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NPC interaction, also Wishlist


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#21
Wormerine

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Ye when i play more of a good character and just walk into npcs houses, i imagine that i am knocking on the door and the npcs are just letting me in for a chat.

 

And the first thing they say is "WHAT ARE YOU DOING IN MY HOUSE? GET OUT!" as some in Baldur's Gate do.

 

Seems legit  :thumbsup:

 

I really like how characters in Gothic1&2 are protective of their homes and stuff. Stealing actually feels like stealing. Thats good that they implimented the stealing mechanic in PoE but I wish they would expend the range of possible repercussions in PoE2. Loosing a bit of reputation isn't really enough, and people immediately trying to kill you is a bit overboard. I remember in Baldur's Gate people would call guards if they saw you stealing. It would be cool if fines, giving up stole items and prison were a thing in Deadfire.


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#22
draego

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Ye when i play more of a good character and just walk into npcs houses, i imagine that i am knocking on the door and the npcs are just letting me in for a chat.

 

And the first thing they say is "WHAT ARE YOU DOING IN MY HOUSE? GET OUT!" as some in Baldur's Gate do.

 

Seems legit  :thumbsup:

 

 

Well there has to be some compromise, the game has to be played. :) 



#23
Baltic

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Ye when i play more of a good character and just walk into npcs houses, i imagine that i am knocking on the door and the npcs are just letting me in for a chat.

 
And the first thing they say is "WHAT ARE YOU DOING IN MY HOUSE? GET OUT!" as some in Baldur's Gate do.
 
Seems legit  :thumbsup:
 
Well there has to be some compromise, the game has to be played. :)
I think consistency is key in these situations. It was really weird in Baldur's Gate how some npcs would react normally to you barging into their homes and some npcs would calmly chat to you and give you a sidequest.
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#24
Messier-31

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I think consistency is key in these situations. It was really weird in Baldur's Gate how some npcs would react normally to you barging into their homes and some npcs would calmly chat to you and give you a sidequest.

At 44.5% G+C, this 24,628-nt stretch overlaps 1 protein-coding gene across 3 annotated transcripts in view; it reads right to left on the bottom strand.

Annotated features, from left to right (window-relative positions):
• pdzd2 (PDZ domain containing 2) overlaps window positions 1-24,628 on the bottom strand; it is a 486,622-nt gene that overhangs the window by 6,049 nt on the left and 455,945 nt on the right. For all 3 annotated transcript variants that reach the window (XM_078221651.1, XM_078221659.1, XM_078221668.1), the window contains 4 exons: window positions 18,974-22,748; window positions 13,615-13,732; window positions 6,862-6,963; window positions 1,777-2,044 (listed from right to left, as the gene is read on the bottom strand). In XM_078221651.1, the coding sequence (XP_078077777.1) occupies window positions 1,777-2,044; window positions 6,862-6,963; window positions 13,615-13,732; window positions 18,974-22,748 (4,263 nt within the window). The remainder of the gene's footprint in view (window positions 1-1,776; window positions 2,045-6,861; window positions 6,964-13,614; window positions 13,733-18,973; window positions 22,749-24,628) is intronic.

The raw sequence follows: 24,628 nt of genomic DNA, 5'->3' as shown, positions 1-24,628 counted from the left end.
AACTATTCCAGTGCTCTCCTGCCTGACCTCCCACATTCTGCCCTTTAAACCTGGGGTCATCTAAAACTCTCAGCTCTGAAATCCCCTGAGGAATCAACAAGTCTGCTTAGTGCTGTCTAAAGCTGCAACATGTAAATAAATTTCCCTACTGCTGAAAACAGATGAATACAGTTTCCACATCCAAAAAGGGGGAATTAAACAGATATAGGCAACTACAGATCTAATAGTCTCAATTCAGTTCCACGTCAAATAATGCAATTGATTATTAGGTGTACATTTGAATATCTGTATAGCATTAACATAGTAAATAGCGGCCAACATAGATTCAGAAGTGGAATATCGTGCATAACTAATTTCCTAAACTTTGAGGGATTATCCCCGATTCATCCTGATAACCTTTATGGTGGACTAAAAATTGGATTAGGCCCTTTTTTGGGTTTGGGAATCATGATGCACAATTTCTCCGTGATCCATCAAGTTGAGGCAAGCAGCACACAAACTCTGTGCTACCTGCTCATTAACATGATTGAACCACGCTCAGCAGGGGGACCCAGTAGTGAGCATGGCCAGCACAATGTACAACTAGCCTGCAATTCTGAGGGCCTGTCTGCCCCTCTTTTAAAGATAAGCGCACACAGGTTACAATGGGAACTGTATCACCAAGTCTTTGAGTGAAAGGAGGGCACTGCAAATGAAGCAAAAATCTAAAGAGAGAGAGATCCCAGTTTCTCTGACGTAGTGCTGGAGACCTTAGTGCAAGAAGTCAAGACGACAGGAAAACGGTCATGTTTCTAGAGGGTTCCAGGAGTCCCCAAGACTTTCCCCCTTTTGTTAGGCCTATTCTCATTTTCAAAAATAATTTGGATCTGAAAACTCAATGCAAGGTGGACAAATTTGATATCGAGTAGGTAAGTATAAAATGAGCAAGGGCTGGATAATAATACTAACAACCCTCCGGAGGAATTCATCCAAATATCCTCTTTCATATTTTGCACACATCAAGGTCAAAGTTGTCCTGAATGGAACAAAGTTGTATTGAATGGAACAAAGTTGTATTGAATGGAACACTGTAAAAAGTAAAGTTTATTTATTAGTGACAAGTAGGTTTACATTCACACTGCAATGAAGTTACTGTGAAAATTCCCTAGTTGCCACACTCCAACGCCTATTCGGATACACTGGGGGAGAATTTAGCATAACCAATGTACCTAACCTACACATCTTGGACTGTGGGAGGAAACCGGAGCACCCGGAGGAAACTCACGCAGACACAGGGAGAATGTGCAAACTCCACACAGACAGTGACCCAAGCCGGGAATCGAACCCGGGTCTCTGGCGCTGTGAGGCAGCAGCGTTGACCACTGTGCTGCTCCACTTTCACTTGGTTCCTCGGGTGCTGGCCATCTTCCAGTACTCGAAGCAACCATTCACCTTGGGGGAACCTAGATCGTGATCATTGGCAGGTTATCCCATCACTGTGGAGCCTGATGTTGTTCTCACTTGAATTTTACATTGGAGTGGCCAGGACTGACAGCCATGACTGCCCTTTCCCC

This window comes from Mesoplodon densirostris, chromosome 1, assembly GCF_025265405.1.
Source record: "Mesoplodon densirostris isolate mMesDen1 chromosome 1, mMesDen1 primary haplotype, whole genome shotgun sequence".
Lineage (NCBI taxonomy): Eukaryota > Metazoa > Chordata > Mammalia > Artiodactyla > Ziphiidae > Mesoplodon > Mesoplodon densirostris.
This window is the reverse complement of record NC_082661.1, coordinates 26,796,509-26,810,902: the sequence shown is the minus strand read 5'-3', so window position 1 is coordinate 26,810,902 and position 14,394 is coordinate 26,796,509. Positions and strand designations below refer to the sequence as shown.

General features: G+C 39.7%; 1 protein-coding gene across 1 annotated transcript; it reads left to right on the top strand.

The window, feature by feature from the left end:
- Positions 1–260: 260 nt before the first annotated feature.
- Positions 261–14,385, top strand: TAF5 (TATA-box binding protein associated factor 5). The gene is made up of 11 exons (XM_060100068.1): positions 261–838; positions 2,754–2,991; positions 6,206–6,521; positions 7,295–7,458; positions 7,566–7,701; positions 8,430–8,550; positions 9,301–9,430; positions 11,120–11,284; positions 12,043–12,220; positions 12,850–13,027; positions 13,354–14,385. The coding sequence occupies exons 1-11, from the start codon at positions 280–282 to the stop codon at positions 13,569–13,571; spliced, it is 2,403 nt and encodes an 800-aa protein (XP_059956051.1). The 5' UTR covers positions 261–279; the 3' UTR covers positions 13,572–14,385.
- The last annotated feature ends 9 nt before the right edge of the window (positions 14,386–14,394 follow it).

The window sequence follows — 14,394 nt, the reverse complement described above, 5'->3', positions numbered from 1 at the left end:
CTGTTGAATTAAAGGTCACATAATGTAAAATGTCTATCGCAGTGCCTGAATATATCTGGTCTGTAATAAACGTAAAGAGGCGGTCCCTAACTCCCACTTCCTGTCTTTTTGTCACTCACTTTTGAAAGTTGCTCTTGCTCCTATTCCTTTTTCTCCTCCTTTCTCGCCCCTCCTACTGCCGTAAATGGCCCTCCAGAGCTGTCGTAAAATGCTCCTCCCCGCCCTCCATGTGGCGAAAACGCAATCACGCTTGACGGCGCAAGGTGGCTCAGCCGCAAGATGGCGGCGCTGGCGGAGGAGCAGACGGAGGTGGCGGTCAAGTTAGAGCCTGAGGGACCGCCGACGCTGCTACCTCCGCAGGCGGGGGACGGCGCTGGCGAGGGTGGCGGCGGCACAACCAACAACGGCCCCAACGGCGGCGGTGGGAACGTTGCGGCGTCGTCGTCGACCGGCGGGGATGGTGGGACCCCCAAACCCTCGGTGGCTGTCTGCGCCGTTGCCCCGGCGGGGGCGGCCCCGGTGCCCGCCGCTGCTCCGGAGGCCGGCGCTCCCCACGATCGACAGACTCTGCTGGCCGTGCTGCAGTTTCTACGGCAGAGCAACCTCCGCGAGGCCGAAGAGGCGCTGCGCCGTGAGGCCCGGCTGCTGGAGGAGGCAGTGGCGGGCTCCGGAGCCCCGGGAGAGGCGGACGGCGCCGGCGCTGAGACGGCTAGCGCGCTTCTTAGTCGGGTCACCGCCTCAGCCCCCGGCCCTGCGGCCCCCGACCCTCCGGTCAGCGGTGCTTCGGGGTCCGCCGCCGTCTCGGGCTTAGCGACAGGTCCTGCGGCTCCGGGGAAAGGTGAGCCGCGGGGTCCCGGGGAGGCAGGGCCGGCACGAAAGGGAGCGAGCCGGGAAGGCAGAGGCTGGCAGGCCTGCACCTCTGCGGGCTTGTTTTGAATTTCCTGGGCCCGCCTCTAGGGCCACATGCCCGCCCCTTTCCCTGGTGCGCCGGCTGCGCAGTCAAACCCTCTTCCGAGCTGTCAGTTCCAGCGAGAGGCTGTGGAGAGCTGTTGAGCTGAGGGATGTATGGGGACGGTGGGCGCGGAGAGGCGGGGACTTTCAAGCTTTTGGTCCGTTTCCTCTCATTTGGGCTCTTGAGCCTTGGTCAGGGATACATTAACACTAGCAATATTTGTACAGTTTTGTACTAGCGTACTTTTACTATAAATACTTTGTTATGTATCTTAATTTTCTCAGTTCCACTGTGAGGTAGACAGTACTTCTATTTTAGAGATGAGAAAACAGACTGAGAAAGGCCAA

Blame it on magic!


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#25
MortyTheGobbo

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I knew I'd seen this kind of thing somewhere. It was Arcanum. Not sure how I felt about it, really. Arcanum was a good concept wrapped in a clunky engine and rather atrocious mechanics. But that part wasn't really bad.

 

Really, though, I used to be super into realism, immersion and stuff. Then I realized it usually comes down to a thin layer that  covers more of the same thing.



#26
Wormerine

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I knew I'd seen this kind of thing somewhere. It was Arcanum. Not sure how I felt about it, really. Arcanum was a good concept wrapped in a clunky engine and rather atrocious mechanics. But that part wasn't really bad.
 
Really, though, I used to be super into realism, immersion and stuff. Then I realized it usually comes down to a thin layer that  covers more of the same thing.


I am not interested in increasing AI reactivity for stealing to make game more "realistic." I believe that would make game better. Looting unprotected containers isn't fun. Finding and looting hidden compartments is fun (that's why exploring in something like Thief, Deus Ex or Dishonored is so entertaining) and, If game finds a good balance with its economy and difficulty then a possibility of stealing becomes interesting as well. Sure, if I play a goodish character I probably don't want to steal from peasants but if I could really use extra items I might be tempted. If you play evil character and you steal and murder you get real rewards for that. More money and items in a game where you can pretty much pick up anything you like is not much of an incentive. I remember in White March trying to figure out how could I steal Durban steel ignot from Abydon's temple, when I realised I can just pick it up and not one will really mind. I found that disappointing.
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